Digital Magazine

The Word on Winding

Winders may not cost six million dollars, but like that 1970s television phenomenon, The Six Million Dollar Man, we have the technology to build them better, stronger, and faster.

Charles Bailey, film industry sales manager at Faustel, Germantown, WI (faustel.com), credits winders today as having improved winding that consistently makes excellent, shippable, quality rolls with respect to roll density and hardness, improved control of the winding process with DC digital, AC Vector, or servo motors, improved tension control, better shafting, faster and cleaner transfers, and faster installation and start up.

Regional and marketing manager for Martin Automatic, Rockford, IL (martinautomatic.com), Craig Thompson, agrees. “The newer winders offer the operators more tunable adjustments that can dramatically affect the quality of a wound roll,” he says. “An educated operator now has the opportunity to wind difficult materials, at larger diameters, than older machines would allow.”

Although the purpose of machinery generally has been believed to ameliorate — or at the very least minimize — challenges in the workplace, for Thompson, winding equipment is an exception.

“Rather than minimizing challenges, today’s winders are intended to minimize waste — waste associated with expensive substrates lost due to manual roll changes, waste from poor winding control, waste from having to employ secondary offline processes, wasted productivity from having to shut down the line for roll changes, or from having to run slower than desired because of limited or old technology.”

For Bailey, minimizing challenges for converters is better achieved through enhancement of operational ease. Not only are winders easier to operate, Bailey says, they offer better controls, better components, and greater reliability. “More reliable transfers [provide] higher efficiencies,” he says.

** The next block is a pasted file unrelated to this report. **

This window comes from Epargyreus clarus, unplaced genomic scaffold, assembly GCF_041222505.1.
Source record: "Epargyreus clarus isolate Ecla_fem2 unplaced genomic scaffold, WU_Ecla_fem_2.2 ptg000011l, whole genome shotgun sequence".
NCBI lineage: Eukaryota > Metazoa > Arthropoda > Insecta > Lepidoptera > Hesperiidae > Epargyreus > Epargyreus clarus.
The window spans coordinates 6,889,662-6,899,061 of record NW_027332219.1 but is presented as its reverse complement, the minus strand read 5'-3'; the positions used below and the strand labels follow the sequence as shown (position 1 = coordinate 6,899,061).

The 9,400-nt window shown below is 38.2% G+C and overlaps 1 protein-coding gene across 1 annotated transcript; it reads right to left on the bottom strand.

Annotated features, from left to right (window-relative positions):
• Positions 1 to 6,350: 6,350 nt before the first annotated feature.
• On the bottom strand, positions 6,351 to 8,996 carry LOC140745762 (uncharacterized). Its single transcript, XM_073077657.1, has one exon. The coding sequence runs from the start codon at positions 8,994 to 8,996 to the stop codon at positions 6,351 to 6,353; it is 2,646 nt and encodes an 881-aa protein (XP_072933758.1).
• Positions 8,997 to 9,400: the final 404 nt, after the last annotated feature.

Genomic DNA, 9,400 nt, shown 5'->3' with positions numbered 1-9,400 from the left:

When it comes to the purchase of a new winder, Thompson and Bailey agree it pays to be thorough. “The equipment supplier should ask an exhaustive number of questions,” says Thompson, “but if he doesn’t, the converter needs to take the lead — or take it to another supplier.” Bailey adds, “First, it is important to define and understand the use or application for the winder and then develop specifications. The specifications should begin by defining the purpose of the winder.”

According to Bailey, additional requirements to consider include the types of materials to be wound, processing requirements such as tension, speed, diameter, and web widths, shafted vs. shaftless operation, types of drives, and of course, location and space requirements. To this list Thompson adds the consideration of what, if any, type of finished roll handling is expected. He also adds that with regard to process, those questions would include — but certainly not be limited to:

  • What tensions does it need to run?
  • Will taper-tension from the winder affect the process?
  • Is a lay-on roll required?
  • What hardness of roll is required by the converter’s customer, and can the winder provide this?
  • Is it equipped with the correct slitting and ribbon separation package?
  • What sidewall quality is required?
  • Do I need to transfer on diameter, web length, or based on the number of products in the roll?
  • Is a shafted unit and its attendant shaft handling acceptable, or is a shaftless or cantilevered unit an affordable plus or even a necessity?

What’s down the road? “It may be that future developments will be along the lines of reducing this waste,” Thompson says. “In order to compete in the global economy, converters need to [upgrade speed capacity] and automate their lines. We expect to see more automation of roll-to-roll processes and sub-processes.”

Bailey echoes Thompson’s waste-reduction concerns, hoping for truly scrapless winding in future trends. He says other develoments to look for include 100% uptime, enhanced robotic automation of roll handling, higher speeds, and more versatility to enable short runs and more varied products. Thompson says, “I suspect most converters desire challenges as they present opportunities for success.” Winder manufacturers are more than happy to provide equipment in answer to those opportunities.

Even without bionic man Steve Austin’s super powers, winders already have developed capabilities to run above and beyond expectations and have nowhere to go but up.

Restrictions of time and space limit the number of companies, products, and trends that we can discuss in these reports. For additional information, see PFFC’s features and departments each month, consult the June Buyers Guide, and check pffc-online.com.

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